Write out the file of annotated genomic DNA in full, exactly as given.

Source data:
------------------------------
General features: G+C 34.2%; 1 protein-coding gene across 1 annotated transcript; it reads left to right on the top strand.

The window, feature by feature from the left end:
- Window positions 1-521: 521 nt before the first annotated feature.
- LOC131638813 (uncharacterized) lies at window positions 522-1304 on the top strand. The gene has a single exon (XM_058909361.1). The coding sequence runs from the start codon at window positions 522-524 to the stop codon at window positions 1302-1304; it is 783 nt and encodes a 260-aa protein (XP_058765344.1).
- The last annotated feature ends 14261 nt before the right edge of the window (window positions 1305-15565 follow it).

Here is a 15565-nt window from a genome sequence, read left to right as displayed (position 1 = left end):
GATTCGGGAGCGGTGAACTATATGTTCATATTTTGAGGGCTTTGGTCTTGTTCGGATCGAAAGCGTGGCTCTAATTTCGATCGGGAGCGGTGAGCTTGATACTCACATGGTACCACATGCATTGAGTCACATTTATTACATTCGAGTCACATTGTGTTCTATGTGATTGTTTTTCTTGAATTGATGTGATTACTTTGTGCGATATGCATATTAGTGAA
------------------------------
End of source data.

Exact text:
General features: G+C 34.2%; 1 protein-coding gene across 1 annotated transcript; it reads left to right on the top strand.

The window, feature by feature from the left end:
- Window positions 1-521: 521 nt before the first annotated feature.
- LOC131638813 (uncharacterized) lies at window positions 522-1304 on the top strand. The gene has a single exon (XM_058909361.1). The coding sequence runs from the start codon at window positions 522-524 to the stop codon at window positions 1302-1304; it is 783 nt and encodes a 260-aa protein (XP_058765344.1).
- The last annotated feature ends 14261 nt before the right edge of the window (window positions 1305-15565 follow it).

Here is a 15565-nt window from a genome sequence, read left to right as displayed (position 1 = left end):
GATTCGGGAGCGGTGAACTATATGTTCATATTTTGAGGGCTTTGGTCTTGTTCGGATCGAAAGCGTGGCTCTAATTTCGATCGGGAGCGGTGAGCTTGATACTCACATGGTACCACATGCATTGAGTCACATTTATTACATTCGAGTCACATTGTGTTCTATGTGATTGTTTTTCTTGAATTGATGTGATTACTTTGTGCGATATGCATATTAGTGAA